By Mark J. Astarita, Esq.
IN JULY’S COLUMN, WE ADDRESSED THE “INTERENT OFFERING,” a public securities offering on the Internet usually conducted by the issuer without using an underwriter.
Since then, broker/dealers and issuers have begun using the Internet in connection with Regulation A offerings as well as traditional IPOs. In the past few months, no less than five sites have been created on the World Wide Web to advertise offerings, and there are approximately 10 other sites created by issuers to promote the sale of their own securities. The recent Berkshire Hathaway offering was accomplished in part by distributing its offering documents through the Internet.
Brokers are learning that the Internet and its use in the offering process assists their clients, their clients’ investments and their own corporate finance activities. Internet use will continue to grow in the industry, and innovative brokers and firms will fashion creative uses to enhance client services.
However, brokers using the Internet must be cautious; it is not difficult to run afoul of existing regulations when applying new technology.
A case in point is the current attempt to expand the use of the World Wide Web to private placement offerings. The success of Spring Street generated a natural question: If Spring Street was able to conduct a public offering on the Web, why not promote private placements on the Web? A few issuers took Spring Street as a green light, and private placement notices appeared on the Web. But as quickly as the ads appeared, most of them disappeared.
The disappearing act is no accident. Although the unsuspecting issuer might believe that the Spring Street offering approval permitted all offerings to advertise on the Web, there is a major difference between a public offering, such as Spring Street or Berkshire Hathaway, and a private placement conducted under Regulation D and Rules 505 and 506. General advertising and solicitation are prohibited for Rule 505 and 506 offerings.
The prohibition of offerings conducted pursuant to Rules 505 and 506 is perfectly clear: “Neither the issuer nor any person acting on its behalf shall offer or sell the securities by any form of general solicitation or general advertising.”
The Securities and Exchange Commission (SEC) and court interpretations of the Rules have provided clear guidelines and restrictions for 505 and 506 offerings. When the issuer or a person acting on its behalf uses an advertisement, article, notice or other communication in connection with the solicitation, it must be certain that the content of the solicitation is limited and that only qualified persons are solicited.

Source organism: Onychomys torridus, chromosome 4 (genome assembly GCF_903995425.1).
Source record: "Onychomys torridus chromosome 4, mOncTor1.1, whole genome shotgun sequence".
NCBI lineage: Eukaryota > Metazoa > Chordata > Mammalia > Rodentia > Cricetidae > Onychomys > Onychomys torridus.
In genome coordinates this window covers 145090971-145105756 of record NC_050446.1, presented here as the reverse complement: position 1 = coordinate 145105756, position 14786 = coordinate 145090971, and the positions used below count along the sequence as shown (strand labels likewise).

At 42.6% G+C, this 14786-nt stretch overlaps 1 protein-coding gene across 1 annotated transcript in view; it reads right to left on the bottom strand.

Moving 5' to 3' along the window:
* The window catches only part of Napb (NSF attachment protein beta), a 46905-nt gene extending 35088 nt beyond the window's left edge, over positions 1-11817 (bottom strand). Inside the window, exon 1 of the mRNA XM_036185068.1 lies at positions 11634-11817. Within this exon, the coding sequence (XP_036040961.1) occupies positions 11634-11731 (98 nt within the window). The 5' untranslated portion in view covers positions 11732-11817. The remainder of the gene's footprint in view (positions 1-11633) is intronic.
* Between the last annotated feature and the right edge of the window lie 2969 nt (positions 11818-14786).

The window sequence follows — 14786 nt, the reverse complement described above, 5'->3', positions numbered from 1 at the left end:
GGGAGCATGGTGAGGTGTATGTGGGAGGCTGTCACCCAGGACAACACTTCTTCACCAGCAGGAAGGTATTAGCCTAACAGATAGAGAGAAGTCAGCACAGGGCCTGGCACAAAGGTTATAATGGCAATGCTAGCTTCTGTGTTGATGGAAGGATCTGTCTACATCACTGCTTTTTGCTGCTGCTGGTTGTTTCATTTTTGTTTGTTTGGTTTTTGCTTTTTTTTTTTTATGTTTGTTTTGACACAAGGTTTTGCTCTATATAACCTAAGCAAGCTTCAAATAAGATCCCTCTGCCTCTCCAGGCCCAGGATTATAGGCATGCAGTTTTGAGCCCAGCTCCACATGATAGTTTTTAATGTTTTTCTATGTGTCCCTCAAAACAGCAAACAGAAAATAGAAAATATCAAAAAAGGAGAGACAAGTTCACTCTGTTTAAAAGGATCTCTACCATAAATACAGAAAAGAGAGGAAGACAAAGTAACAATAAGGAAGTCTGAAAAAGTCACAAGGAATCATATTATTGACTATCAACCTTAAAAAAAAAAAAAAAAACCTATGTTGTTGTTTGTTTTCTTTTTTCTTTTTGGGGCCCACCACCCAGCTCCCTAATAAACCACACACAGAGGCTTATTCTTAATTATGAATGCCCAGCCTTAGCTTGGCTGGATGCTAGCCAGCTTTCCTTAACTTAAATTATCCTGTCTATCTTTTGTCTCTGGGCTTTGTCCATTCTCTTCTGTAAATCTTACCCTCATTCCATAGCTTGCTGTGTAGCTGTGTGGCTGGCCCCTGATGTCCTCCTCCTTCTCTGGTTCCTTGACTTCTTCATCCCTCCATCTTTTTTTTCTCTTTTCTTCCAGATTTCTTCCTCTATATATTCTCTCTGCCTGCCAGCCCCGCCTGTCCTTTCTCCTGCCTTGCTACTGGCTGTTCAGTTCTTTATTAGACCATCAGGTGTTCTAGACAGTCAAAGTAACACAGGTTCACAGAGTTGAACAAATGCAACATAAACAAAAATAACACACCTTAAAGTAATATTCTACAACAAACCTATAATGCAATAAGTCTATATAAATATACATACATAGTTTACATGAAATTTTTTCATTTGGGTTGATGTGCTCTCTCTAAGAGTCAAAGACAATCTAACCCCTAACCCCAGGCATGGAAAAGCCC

The proscription on solicitation presents a major stumbling block for the broker/dealer who wishes to promote a private placement on the World Wide Web. The reason for using the Internet — the millions of potential investors — is the reason the Internet cannot be used for a private placement. Merely posting the offering memorandum is a general solicitation or general advertising, as the document is being made available to millions of people whose qualifications as investors are unknown.
A broker/dealer could direct appropriate advertisements to preexisting clients, but then the advantage of the Web and its huge potential for distribution of information is lost. This issue and others have kept private placements off the World Wide Web. However, this may soon change.
In trying to avoid general Web solicitation, brokers and their counsel have been attempting to create a mechanism whereby information about a private placement could be delivered online to potential sophisticated investors without constituting a general solicitation. One suggestion was to “pre-qualify” visitors to a firm’s Web site for their financial sophistication, and thereafter direct a limited solicitation to those investors for a later offering. However, past interpretations of the general solicitation rule always focus on a “preexisting relationship” with the solicited investor. In the pre-qualification scenario, the solicitations are directed to sophisticated individuals, but not to those who had necessarily done business with the broker/dealer before.